The US dollar continues to slide in the open market and is now trading at its lowest level in two months.
The green back fell slightly, by 20 paisa to be precise, on Wednesday morning and traded at Rs138.3. The last time the dollar traded around this level was on December 4.
The dollar had kept buyers and sellers on their toes last year because of volatility in its prices and hit its all-time closing high of Rs140.3 in November last year. It fell below that level shortly after but mostly kept trading above Rs139.
However, in the last two weeks the dollar fell by nearly Rs1 and reached its current level. The dollar’s downward slide comes after the central received dollars from friendly countries that helped its foreign exchange reserves jump to a five-month high.
In 2018, the dollar appreciated 27% against the rupee, witnessing two of its biggest ever single day jumps in the short span of one-and-a-half months. It was one of the most volatile years in terms of exchange rate uncertainty.
Experts attribute last year’s rise in dollar rates to our depleting foreign exchange reserves, which fell below $7 billion in December. This level was not sustainable beyond two months of import payments. The shortage of dollars had kept rupee under pressure for most of 2018 and resulted in its devaluation.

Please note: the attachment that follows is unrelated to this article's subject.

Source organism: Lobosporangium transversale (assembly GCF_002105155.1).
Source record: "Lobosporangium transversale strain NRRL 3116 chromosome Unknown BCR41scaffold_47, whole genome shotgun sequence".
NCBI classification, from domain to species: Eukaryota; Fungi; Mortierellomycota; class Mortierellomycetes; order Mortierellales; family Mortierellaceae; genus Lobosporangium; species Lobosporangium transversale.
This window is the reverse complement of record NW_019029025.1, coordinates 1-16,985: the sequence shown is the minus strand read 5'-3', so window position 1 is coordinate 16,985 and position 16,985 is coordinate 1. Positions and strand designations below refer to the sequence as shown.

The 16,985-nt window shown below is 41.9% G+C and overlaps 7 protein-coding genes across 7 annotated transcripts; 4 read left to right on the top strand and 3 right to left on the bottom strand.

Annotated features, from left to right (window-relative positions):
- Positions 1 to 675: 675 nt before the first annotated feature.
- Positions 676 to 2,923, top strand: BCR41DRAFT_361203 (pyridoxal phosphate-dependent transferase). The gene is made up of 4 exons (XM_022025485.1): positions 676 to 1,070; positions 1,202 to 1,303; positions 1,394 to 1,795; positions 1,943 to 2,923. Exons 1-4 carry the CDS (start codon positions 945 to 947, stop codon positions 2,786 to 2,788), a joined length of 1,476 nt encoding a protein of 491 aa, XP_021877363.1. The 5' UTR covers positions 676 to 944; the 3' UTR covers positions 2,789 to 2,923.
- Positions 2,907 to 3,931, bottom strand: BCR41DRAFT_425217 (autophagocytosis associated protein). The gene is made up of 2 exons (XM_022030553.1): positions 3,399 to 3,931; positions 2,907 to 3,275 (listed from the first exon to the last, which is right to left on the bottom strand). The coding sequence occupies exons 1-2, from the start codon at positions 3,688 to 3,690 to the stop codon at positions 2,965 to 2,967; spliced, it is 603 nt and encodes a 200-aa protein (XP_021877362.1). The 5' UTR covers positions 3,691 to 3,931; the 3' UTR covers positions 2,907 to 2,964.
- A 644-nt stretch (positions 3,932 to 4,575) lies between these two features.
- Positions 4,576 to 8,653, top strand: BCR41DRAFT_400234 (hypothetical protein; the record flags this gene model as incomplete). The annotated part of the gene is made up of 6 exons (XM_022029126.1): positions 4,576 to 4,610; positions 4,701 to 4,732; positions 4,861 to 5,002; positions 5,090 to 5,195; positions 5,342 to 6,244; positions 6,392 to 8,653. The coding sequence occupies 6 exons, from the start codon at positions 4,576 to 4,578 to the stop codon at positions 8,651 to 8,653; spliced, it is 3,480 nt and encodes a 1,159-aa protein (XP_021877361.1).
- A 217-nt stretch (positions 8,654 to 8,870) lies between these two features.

However, the government was able to secure back-to-back aid packages from Saudi Arabia and the UAE during last year’s visits by Prime Minister Imran Khan to these friendly countries. As Pakistan started receiving these loans, the dollar first became stable and then kept falling, albeit in paisas.
Last month, Pakistan received $1 billion each from the Saudi government and the UAE, which pushed its foreign exchange reserves to a five-month high of $8.8 billion. The Saudi government has dispatched the entire $3 billion it had pledged in support of our foreign exchange reserves, but the UAE will send another $2 billion soon. China has also committed at least $1 billion to help Pakistan increase its foreign exchange reserves.
Previously, experts had predicted that the dollar may touch Rs150 but the recent foreign exchange inflow has prevented the rupee from falling further. Presently, Pakistan is negotiating a loan package from the International Monetary Fund (IMF) but a breakthrough in talks is awaited. Experts say the IMF would set difficult economic reform targets for Pakistan, including a free-float exchange rate, which may result in further depreciation of the rupee. However, others argue that the rupee has already depreciated enough to reach its real value against the dollar.